Origin story | Michael Jansen - GulfToday

Origin story

Michael Jansen

The author, a well-respected observer of Middle East affairs, has three books on the Arab-Israeli conflict.

The author, a well-respected observer of Middle East affairs, has three books on the Arab-Israeli conflict.

Climate

The photo has ben used for illustrative purposes.

Covid-19 has once again warned humanity not to intrude on and interact with wild animals, birds and insects as they can infect us with pandemics we cannot counter and control. China has rejected the idea that the coronavirus pandemic originated from a bat-infected pangolin at a “wet market” for meat, poultry, seafood, wildlife, fruit and vegetables in the city of Wuhan, but this remains the most likely scenario.

Consequently, it is essential to analyse why the presence in the market of pangolin could be the origin of covid. Native to the Indian Subcontinent, northern Indo-china and southern China, the pangolin, known as the “scaly anteater,” is a slow-moving creature, making it easy prey. It feeds on insects and inhabits, along with bats, tropical forests, grassland and cultivated areas — anywhere ants and termites abound. It is valued by Chinese who consume its meat and wrongly believe its scales have medicinal properties.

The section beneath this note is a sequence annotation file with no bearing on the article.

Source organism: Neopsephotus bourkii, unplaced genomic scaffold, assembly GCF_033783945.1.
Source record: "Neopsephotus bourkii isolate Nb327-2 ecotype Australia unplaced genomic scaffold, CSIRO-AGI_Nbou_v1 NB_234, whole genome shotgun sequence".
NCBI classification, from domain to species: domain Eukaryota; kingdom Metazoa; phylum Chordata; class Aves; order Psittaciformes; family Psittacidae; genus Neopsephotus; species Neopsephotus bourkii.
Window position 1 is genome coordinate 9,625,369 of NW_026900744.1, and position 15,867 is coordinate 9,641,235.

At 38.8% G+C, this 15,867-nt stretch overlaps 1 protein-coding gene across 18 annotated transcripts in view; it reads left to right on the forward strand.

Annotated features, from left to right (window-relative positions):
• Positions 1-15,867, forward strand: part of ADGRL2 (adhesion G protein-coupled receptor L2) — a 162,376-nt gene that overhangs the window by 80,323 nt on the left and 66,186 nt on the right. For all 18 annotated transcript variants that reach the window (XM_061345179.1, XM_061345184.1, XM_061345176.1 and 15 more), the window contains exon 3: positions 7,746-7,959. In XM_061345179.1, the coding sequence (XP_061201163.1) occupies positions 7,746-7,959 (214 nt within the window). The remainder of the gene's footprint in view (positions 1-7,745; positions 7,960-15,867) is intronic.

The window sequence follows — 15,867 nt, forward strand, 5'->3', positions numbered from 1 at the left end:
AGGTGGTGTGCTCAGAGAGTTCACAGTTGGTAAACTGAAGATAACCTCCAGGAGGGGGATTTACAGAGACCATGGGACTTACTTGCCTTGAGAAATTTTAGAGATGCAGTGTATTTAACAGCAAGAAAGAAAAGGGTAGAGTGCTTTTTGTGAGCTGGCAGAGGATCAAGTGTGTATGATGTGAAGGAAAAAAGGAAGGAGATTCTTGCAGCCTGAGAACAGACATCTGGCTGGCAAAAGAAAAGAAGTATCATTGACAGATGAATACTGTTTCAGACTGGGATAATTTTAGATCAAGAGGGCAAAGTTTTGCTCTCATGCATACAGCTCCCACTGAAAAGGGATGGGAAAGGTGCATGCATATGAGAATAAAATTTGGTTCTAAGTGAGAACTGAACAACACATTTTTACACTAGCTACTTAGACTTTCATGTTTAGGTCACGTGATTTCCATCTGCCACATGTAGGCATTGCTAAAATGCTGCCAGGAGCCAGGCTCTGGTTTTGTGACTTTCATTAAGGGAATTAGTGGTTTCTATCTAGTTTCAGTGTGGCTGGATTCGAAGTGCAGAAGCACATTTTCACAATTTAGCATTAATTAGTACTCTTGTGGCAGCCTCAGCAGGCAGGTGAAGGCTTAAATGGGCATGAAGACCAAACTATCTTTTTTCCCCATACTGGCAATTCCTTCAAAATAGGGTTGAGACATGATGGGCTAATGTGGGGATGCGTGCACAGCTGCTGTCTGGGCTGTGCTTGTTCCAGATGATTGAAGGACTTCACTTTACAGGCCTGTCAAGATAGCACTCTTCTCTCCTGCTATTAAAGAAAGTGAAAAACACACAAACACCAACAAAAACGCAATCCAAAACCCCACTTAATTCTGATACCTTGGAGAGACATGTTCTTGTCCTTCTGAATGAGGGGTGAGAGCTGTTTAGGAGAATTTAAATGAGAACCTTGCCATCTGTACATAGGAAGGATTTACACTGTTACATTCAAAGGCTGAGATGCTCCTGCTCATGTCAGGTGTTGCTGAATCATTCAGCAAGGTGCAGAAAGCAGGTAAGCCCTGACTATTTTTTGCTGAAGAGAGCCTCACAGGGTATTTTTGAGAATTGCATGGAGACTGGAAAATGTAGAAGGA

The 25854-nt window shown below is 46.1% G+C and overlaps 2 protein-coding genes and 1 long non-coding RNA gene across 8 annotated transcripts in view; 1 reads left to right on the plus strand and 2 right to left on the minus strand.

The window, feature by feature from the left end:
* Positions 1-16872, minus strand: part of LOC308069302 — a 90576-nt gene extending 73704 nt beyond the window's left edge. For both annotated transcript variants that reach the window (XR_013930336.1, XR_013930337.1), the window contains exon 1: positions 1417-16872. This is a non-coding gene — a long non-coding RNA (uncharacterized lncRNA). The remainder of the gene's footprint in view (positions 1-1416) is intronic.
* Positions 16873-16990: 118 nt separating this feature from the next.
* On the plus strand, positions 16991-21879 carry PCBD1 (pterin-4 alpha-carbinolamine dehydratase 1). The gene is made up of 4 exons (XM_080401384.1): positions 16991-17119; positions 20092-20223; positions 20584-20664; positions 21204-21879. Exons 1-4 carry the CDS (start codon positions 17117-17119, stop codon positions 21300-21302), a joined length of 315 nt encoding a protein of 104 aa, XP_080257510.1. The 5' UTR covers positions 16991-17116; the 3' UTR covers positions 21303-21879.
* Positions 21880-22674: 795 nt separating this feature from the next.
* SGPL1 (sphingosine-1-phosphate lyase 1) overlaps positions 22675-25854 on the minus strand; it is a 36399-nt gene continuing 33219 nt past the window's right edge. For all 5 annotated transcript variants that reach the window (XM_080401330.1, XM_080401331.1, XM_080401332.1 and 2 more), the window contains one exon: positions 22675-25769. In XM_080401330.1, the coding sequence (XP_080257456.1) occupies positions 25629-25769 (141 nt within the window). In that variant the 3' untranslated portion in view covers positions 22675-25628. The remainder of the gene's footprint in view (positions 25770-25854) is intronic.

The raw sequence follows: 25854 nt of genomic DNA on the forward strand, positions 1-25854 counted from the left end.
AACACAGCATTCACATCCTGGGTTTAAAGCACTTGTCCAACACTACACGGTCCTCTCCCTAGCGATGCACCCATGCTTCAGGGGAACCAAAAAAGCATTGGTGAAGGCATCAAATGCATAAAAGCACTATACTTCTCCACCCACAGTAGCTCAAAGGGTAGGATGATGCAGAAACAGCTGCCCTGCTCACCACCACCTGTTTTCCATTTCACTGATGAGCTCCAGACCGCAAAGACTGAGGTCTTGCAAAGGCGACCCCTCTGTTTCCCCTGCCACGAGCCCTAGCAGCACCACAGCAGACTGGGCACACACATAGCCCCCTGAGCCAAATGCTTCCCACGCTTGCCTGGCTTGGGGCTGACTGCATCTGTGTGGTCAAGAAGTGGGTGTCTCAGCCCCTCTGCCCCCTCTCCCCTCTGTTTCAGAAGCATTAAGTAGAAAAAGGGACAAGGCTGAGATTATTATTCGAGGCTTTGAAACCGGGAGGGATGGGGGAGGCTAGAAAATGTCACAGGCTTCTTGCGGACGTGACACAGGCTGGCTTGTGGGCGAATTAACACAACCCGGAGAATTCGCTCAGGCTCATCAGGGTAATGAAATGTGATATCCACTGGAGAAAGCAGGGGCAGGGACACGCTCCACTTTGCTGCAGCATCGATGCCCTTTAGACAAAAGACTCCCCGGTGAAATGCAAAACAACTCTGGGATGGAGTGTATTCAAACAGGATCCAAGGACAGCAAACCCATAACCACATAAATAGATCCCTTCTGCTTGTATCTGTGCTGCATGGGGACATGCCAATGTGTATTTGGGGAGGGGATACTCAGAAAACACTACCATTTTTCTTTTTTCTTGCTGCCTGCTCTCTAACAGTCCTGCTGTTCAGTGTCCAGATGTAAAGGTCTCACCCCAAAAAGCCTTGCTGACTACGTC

While scales protect it from wild predators, human hunters brave bans on killing or capturing pangolin which fetch high prices in local and foreign markets. The presence in the market of pangolin, a critically endangered species due to poaching and trading, broke not only Chinese laws prohibiting capturing and killing these animals but also international bans against wildlife trafficking.

Clearly, the authorities in Wuhan did not take the laws of their country seriously and close down wildlife trade in its main wet market. They waited to act until covid had made the leap to infect humans. Although a ban is currently in place, domestic and foreign trade persists online. The issue of dealing in wildlife has not been resolved.